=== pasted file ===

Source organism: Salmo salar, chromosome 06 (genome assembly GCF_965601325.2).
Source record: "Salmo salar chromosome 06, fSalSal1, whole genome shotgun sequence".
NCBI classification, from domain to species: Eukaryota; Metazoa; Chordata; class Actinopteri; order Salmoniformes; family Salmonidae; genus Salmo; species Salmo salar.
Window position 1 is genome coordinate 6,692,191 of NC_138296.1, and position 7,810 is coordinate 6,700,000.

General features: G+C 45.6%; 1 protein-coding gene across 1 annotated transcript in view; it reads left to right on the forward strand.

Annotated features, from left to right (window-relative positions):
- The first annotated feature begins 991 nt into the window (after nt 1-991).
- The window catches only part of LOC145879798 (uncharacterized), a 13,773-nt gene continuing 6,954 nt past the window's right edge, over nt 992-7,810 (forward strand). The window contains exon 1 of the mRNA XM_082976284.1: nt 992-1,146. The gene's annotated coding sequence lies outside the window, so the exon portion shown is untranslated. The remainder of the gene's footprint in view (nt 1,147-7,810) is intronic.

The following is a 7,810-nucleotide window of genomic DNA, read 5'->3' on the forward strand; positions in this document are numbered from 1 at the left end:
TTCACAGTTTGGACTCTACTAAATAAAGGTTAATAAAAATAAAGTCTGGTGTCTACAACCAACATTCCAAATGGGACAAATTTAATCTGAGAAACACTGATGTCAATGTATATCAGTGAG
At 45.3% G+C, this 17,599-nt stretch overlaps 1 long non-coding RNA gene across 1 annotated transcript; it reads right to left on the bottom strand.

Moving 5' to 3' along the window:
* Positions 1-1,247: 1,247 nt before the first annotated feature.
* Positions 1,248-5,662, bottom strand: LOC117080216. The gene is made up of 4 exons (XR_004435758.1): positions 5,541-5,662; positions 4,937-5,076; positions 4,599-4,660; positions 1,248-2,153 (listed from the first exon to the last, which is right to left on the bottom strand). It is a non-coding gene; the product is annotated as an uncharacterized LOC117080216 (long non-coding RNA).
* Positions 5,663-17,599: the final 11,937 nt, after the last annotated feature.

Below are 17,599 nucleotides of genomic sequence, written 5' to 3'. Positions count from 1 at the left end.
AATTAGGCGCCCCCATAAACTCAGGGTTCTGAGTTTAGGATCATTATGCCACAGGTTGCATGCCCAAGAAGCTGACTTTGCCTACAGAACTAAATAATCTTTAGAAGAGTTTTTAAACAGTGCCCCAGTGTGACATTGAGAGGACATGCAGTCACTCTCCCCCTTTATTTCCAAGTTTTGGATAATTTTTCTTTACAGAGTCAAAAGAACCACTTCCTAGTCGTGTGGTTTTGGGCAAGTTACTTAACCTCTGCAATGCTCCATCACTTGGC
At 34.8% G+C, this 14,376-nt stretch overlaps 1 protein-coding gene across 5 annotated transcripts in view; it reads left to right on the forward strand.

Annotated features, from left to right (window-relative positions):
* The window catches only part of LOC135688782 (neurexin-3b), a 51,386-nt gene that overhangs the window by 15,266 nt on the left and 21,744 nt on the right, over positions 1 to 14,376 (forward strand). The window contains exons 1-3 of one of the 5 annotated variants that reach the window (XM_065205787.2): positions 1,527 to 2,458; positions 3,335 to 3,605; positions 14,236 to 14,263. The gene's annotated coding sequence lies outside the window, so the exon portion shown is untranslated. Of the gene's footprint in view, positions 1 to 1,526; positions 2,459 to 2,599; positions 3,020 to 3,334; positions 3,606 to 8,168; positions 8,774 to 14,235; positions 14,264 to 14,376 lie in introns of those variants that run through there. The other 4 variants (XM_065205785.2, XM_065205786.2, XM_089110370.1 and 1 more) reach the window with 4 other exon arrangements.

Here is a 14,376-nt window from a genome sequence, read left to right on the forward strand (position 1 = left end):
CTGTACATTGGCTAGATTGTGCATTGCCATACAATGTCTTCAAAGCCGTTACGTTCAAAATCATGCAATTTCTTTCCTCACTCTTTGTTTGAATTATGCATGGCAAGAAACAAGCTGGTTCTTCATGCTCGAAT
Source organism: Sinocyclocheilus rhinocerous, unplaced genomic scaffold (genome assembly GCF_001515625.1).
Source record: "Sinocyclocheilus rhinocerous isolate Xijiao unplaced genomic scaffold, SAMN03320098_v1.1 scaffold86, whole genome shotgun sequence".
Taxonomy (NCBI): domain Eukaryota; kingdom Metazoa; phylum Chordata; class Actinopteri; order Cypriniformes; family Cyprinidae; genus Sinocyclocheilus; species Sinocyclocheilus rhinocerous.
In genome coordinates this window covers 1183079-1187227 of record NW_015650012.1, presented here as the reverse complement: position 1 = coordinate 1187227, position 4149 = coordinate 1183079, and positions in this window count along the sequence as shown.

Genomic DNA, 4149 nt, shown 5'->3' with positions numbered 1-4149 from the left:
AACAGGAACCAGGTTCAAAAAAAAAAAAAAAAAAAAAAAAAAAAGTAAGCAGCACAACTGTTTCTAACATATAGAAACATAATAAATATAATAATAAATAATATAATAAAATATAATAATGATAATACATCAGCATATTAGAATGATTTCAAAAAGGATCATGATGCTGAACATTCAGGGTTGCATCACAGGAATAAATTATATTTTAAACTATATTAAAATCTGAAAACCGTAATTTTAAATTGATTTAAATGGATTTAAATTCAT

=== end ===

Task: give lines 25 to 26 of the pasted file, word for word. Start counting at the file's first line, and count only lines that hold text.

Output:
Taxonomy (NCBI): domain Eukaryota; kingdom Metazoa; phylum Chordata; class Actinopteri; order Cypriniformes; family Cyprinidae; genus Sinocyclocheilus; species Sinocyclocheilus rhinocerous.
In genome coordinates this window covers 1183079-1187227 of record NW_015650012.1, presented here as the reverse complement: position 1 = coordinate 1187227, position 4149 = coordinate 1183079, and positions in this window count along the sequence as shown.